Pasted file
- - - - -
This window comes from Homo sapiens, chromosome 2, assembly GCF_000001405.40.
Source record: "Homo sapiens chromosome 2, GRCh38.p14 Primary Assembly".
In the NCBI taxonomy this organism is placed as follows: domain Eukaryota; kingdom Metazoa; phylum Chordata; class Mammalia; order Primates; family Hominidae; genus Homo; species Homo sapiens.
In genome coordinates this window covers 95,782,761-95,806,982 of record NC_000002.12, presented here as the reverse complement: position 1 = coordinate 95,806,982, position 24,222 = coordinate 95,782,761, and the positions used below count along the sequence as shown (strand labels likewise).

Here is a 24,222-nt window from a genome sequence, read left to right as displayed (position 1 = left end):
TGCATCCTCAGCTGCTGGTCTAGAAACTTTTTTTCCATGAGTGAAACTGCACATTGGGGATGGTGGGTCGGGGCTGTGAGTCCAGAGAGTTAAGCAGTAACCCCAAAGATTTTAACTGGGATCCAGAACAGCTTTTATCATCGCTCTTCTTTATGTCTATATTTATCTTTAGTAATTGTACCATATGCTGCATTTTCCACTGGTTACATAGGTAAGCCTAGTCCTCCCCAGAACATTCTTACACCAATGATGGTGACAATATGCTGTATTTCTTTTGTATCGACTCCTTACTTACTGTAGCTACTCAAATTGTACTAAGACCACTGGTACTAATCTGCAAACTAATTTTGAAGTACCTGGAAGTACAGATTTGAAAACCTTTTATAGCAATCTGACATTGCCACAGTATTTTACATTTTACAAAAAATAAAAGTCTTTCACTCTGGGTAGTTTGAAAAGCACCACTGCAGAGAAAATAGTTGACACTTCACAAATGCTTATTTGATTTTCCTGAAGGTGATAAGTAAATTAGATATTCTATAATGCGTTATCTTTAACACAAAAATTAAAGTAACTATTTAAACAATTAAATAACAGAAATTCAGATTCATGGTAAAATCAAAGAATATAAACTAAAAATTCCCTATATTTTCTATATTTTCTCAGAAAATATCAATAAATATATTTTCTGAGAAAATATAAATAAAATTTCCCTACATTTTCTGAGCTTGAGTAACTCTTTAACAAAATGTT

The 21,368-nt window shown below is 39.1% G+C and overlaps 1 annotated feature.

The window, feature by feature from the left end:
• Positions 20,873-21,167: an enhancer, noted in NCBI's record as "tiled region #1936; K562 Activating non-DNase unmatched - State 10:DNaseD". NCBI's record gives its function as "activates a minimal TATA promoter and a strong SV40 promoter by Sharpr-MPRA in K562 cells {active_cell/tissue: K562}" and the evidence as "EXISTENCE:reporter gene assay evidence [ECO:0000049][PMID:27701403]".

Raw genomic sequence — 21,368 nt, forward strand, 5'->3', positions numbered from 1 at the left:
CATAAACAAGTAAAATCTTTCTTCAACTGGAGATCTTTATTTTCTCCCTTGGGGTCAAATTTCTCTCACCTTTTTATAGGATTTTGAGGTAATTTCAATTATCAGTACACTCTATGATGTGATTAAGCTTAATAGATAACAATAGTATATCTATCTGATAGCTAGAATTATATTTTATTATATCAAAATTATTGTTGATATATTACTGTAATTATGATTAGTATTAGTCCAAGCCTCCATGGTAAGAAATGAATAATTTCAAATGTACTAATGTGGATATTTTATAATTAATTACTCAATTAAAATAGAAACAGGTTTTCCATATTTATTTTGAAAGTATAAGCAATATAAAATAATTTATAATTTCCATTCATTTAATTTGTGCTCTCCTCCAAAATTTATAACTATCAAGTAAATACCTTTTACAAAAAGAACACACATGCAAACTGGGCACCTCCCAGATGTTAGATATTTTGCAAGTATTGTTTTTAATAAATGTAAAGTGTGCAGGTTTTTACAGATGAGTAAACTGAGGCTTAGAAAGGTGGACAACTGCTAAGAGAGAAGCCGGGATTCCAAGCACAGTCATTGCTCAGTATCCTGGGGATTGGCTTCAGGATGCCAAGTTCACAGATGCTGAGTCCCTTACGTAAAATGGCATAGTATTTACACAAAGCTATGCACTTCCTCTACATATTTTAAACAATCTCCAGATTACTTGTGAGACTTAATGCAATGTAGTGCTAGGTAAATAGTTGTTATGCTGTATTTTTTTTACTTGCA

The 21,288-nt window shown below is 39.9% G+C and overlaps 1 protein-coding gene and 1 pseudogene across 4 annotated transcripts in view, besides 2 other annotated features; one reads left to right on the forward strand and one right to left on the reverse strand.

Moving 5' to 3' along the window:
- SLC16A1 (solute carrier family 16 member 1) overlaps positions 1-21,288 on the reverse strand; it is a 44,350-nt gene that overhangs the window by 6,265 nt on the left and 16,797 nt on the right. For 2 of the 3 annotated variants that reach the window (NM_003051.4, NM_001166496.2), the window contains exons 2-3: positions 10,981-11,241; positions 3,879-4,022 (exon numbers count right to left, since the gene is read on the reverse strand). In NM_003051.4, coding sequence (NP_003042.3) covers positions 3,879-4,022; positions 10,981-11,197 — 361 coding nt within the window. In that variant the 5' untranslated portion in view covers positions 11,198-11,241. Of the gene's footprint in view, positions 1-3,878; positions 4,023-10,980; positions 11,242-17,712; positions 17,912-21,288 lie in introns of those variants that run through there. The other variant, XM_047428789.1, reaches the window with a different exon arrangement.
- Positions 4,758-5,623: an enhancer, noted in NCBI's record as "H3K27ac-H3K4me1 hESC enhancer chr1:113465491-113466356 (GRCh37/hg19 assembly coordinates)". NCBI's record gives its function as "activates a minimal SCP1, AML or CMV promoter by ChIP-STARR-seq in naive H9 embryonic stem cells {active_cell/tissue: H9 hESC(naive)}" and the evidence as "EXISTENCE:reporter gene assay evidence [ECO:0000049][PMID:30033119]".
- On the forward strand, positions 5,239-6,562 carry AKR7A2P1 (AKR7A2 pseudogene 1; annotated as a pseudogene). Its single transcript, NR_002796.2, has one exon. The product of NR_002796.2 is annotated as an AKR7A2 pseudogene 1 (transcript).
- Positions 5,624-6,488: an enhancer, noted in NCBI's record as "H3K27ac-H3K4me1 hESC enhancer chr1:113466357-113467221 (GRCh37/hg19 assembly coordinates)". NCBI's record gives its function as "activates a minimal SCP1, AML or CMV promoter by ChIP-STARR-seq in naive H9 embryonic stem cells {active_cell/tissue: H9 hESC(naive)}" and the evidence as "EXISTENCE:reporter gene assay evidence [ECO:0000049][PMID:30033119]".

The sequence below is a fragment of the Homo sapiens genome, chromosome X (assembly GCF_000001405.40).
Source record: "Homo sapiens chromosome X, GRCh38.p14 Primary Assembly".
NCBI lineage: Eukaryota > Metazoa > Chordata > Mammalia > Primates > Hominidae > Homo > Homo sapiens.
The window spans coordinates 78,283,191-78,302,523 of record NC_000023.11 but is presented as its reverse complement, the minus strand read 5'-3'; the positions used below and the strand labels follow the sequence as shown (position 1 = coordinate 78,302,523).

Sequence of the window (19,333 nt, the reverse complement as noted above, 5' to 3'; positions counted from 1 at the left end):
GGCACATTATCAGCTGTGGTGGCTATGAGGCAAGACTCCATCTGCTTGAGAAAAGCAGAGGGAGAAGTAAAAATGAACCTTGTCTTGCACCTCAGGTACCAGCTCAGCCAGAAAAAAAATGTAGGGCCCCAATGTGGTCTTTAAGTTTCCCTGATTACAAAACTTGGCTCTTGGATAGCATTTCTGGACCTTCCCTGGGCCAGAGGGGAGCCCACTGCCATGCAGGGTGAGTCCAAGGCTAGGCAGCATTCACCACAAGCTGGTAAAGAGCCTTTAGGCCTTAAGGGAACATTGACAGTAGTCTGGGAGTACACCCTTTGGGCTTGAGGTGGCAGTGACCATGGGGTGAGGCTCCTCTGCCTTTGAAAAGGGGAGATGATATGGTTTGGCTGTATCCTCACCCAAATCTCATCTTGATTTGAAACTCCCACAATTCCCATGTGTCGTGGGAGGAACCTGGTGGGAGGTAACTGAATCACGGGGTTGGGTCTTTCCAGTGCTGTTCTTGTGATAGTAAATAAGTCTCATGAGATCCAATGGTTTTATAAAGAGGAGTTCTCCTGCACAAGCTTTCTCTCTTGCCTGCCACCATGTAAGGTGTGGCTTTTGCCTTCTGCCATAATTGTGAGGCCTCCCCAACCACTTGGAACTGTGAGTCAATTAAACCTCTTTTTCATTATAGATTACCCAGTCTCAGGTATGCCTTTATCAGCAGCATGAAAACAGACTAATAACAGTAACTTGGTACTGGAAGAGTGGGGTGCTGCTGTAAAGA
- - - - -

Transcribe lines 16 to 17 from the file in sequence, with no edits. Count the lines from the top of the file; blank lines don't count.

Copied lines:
- On the forward strand, positions 5,239-6,562 carry AKR7A2P1 (AKR7A2 pseudogene 1; annotated as a pseudogene). Its single transcript, NR_002796.2, has one exon. The product of NR_002796.2 is annotated as an AKR7A2 pseudogene 1 (transcript).
- Positions 5,624-6,488: an enhancer, noted in NCBI's record as "H3K27ac-H3K4me1 hESC enhancer chr1:113466357-113467221 (GRCh37/hg19 assembly coordinates)". NCBI's record gives its function as "activates a minimal SCP1, AML or CMV promoter by ChIP-STARR-seq in naive H9 embryonic stem cells {active_cell/tissue: H9 hESC(naive)}" and the evidence as "EXISTENCE:reporter gene assay evidence [ECO:0000049][PMID:30033119]".